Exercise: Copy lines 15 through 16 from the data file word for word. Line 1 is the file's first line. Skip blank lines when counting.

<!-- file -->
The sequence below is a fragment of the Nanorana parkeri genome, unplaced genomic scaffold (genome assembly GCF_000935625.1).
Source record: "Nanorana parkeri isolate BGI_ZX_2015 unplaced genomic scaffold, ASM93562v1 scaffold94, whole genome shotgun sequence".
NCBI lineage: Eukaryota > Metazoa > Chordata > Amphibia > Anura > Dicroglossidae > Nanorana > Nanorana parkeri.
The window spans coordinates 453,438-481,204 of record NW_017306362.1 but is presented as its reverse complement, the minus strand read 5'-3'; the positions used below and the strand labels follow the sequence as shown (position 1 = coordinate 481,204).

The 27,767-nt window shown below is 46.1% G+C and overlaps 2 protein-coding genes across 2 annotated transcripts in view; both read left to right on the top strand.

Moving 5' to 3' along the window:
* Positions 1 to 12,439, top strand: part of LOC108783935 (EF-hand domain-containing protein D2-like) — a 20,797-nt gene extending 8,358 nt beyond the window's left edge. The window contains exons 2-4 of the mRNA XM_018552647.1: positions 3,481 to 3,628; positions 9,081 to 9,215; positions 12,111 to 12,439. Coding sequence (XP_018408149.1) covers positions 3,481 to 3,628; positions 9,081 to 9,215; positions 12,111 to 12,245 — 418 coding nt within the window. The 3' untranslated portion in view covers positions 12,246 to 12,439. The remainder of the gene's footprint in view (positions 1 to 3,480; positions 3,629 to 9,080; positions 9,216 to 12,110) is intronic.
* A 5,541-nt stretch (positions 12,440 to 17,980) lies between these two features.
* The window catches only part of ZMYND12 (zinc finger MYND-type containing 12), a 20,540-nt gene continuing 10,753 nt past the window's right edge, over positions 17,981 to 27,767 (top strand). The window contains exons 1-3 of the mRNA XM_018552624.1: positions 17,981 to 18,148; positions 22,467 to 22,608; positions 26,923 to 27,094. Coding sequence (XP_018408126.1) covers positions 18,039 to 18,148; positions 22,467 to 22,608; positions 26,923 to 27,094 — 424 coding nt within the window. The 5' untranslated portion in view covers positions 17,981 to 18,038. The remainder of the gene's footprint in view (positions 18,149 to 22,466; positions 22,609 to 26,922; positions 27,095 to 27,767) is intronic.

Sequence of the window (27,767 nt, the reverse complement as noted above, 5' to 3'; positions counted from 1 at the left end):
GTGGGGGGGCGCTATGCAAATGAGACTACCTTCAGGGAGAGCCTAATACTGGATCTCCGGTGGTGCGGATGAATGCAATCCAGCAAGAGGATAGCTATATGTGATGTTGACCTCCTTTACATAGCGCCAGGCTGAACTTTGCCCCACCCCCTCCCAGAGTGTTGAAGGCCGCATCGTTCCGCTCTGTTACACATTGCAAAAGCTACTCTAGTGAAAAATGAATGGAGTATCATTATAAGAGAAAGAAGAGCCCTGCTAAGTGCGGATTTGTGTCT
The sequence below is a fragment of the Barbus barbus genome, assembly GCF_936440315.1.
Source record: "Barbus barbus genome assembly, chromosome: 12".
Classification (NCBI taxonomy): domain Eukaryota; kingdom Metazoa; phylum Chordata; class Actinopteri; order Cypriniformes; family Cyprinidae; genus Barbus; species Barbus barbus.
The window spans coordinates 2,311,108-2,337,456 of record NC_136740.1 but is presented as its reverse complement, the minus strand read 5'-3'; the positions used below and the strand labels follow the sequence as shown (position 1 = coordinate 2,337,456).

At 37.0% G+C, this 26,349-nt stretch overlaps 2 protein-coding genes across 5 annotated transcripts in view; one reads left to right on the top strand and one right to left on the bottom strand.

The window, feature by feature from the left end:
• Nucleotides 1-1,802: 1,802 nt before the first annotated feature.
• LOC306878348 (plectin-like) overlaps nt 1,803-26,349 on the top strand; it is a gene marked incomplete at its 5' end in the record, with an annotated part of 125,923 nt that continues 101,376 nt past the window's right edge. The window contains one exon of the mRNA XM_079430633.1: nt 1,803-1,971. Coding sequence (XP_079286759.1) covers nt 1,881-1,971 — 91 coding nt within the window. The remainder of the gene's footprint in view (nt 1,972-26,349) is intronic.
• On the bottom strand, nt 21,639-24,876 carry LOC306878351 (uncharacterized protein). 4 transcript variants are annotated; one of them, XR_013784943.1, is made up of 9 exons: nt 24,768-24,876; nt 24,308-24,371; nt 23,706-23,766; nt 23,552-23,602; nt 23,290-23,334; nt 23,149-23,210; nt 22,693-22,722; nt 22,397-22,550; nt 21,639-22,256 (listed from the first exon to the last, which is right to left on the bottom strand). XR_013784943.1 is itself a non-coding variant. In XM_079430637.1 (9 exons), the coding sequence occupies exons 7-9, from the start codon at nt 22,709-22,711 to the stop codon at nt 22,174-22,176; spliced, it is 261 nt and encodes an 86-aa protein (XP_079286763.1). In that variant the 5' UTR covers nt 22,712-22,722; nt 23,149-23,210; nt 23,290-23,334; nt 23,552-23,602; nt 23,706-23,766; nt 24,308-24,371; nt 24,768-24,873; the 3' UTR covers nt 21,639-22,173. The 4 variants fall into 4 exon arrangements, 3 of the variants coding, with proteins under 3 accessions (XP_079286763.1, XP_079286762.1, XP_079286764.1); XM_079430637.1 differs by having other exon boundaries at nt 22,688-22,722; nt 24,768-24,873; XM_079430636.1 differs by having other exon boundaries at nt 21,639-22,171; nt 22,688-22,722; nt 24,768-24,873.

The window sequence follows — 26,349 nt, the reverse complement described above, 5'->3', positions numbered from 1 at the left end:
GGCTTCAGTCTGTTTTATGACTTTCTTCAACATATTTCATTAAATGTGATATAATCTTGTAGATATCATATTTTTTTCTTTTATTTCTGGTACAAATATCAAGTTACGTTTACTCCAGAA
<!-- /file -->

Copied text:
The window spans coordinates 2,311,108-2,337,456 of record NC_136740.1 but is presented as its reverse complement, the minus strand read 5'-3'; the positions used below and the strand labels follow the sequence as shown (position 1 = coordinate 2,337,456).

At 37.0% G+C, this 26,349-nt stretch overlaps 2 protein-coding genes across 5 annotated transcripts in view; one reads left to right on the top strand and one right to left on the bottom strand.